Twelve Havocs from the 387th Bombardment Squadron attacked this Japanese barge depot and seaplane station. The aircraft in the image were part of the last aircraft over the target.
This section was led by Captain Jack W. Klein (taking the photos), followed by 2nd Lt. Melvin H. Kapson (the other aircraft visible) and 1st Lt. James L. Knarr.
Approaching fast and low, they dropped 115 kg bombs which can be seen exploding in the background.
Knarr’s aircraft was hit by anti-aircraft fire and crashed into the bay, exploding when it the sea.
He and his gunner, SSgt Charles G. Reichley, were killed.
10. B-17 over Germany
This B-17G was attacked by Me 262 fighters which fire cannon rounds into its tail, damaging the vertical stabilizer and inboard right wing panel.
No.3 caught fire, and flames licked the tail section. The aircraft peeled off from the formation shortly afterward and dropped behind. The Crew bailed out at 7 miles West of Elbe River.
As it came down the right wing tore off and the plane crashed into the ground.
9. Halifax “HF-L”
A Handley Page Halifax B Mark III, LW127 ‘HL-F’, of No. 429 Squadron RCAF, in flight over Mondeville, France.
Bombs dropped by another Halifax above smashed the rear starboard tail plane off.
This aircraft was one of 942 from Bomber Commanded tasked with bombing German positions in the Normandy area, a month after D-Day.
The crew managed to abandon the aircraft before it crashed in the target area.
8. B-24 over Germany
B-24H Liberator bomber of 783rd Bomb Squadron, 465th Bomb Group, US 15th Air Force.
It broke up in mid-air after being hit by anti-aircraft fire over Germany, 1944.
7. B-24 over Eindhoven
B-24J Liberator 44-40210 of the 854th Bomb Squadron crash landing into a field in Holland. It was taking part of a low level supply drop for the US 82nd and 101st Airborne near Eindhoven, Holland, in September 1944.
The aircraft was hit by flak, forcing the pilot to put her down in a field. Unfortunately there was not enough room for the B-24 to stop, and it crashed into trees and exploded. Only a gunner, Frank Di Palma, survived when he was thrown from the crashing aircraft.
6. B-17 over Chateaudun
452nd Bomb Group B-17 going down after a direct hit by flak tore off the left wing over Chateaudun, France. 28 March 1944.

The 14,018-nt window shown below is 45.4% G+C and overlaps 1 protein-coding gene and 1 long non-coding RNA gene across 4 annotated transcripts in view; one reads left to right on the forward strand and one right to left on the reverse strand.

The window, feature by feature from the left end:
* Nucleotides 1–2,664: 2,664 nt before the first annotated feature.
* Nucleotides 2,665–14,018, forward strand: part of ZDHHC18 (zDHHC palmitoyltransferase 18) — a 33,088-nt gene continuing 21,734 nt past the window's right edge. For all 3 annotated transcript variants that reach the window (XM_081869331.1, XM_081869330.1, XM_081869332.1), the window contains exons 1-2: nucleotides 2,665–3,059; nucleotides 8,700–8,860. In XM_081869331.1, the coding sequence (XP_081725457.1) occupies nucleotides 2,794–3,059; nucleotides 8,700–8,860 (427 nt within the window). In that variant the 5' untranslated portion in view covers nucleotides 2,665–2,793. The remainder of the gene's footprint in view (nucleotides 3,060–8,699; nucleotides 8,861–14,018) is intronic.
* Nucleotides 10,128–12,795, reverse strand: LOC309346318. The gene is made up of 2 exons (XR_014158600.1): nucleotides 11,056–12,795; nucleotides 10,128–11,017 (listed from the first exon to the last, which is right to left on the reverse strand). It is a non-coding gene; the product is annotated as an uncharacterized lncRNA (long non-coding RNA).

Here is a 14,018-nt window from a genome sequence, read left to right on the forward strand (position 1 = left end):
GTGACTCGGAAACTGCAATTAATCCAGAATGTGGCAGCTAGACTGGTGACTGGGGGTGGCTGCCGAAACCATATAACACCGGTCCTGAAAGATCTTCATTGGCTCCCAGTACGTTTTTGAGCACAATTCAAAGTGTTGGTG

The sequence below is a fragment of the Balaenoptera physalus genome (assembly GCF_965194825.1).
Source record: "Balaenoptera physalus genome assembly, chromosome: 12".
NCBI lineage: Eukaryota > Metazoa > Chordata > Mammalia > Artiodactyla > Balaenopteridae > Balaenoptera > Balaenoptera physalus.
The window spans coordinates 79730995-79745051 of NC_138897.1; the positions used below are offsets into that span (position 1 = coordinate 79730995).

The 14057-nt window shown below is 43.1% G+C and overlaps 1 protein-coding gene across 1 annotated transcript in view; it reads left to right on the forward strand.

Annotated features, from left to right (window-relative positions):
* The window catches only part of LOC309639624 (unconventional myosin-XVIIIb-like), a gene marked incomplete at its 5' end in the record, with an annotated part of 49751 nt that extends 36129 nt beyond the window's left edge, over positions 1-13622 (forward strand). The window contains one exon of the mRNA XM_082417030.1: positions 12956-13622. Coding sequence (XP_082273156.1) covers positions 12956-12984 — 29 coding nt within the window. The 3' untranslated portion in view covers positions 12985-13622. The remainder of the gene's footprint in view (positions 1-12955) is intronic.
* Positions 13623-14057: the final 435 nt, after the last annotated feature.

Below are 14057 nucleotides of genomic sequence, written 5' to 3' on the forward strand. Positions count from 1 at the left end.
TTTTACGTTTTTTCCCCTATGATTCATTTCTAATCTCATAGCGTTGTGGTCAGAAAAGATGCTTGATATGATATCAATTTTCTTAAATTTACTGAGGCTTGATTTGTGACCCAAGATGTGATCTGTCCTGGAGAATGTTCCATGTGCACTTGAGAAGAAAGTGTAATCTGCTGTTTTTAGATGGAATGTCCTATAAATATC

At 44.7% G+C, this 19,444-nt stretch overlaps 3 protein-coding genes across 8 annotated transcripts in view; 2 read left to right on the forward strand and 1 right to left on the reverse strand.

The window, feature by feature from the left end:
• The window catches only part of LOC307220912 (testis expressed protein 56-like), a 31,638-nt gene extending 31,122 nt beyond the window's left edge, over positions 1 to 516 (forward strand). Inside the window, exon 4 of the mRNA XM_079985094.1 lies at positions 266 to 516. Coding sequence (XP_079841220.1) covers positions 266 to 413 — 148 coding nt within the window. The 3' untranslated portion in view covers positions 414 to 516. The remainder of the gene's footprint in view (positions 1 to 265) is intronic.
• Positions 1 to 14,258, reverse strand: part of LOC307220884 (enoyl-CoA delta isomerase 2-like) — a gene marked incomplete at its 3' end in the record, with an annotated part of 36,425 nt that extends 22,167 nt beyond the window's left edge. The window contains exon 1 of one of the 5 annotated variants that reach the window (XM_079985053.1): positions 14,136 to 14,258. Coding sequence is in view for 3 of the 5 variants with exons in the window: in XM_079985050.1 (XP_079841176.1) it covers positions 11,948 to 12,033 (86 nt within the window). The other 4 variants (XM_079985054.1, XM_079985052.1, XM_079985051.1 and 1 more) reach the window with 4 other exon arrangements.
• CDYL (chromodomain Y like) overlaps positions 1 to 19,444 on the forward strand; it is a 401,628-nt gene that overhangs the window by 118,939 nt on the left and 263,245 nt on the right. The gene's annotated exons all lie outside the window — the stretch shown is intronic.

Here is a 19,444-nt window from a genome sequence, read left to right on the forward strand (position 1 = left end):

5. B-26 Marauder over Toulon
This Martin B-26 “Marauder” 53644 of the 12th USAF was hit directly by a flak shell during an attack on enemy coastal guns in Toulon Harbor, southern France.
With the still running right engine sheared off and the wing ablaze, the plane crashed into the city a few minutes after this photograph was taken.
4. B-25 ‘Jaunty Jo’ over Formosa
This horrific crash at Byoritsu oil refinery, Formosa, was photographed by a B-25 of the 5th Air Force’s 345th Bomb Group on 26 May 1945.
The B-25 ‘Jaunty Jo’ in the image had just released its load of para-frags when it was hit by flak, causing a gaping hole visible on the pilot’s s side.
All crew were killed in the crash.
3. B-24 over Harburg
On 17 January 1945 B-24 #42-51481, the wing lead aircraft for the mission, took a flak burst between the number 3 and 4 engines.
The wing broke off immediately and the bomber tumbled down into a spin carrying seven officers and five enlisted men to their deaths.
The pilot, Capt. Dean B. Strain, was one of the last original group pilots still flying missions.
Cameras being readied for photographing the attack followed the spinning aircraft down to the hard ground of Harburg.
2. Mid Air Collision
The collision of two B-17 bombers (Boeing B-17G-75-BO serial number 43-38030 and the Boeing B-17G-80-BO serial number 43-38133) of the 305th U.S. Air Arm in the skies over the English countryside Turley (Thurleigh).
The collision occurred in conditions of poor visibility when returning from bombing Hanover.
The crews of both aircraft (18 men) all died in collision.
1. B-24 Hit by Flak
B-24 ‘Brief’ serial number 44-42058 had left from Angaur airfield for a bombing run against anti-aircraft installations on Koror, the Palau Islands.
Whilst over Koror, Brief was hit by anti-aircraft fire, causing aircraft to fall in a flat spin until it crashed.
10 crew members were on board. 9 were killed in the crash except for the Navigator, 2nd Lt Wallace F. Kaufman, who was captured by the Japanese and executed.
There was a myth surrounding this footage that it was an American bomb striking the wing of the plane.
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However, a cleaned up version of the film has been analyzed and it shows that the wing is struck from the below. So it was not friendly fire.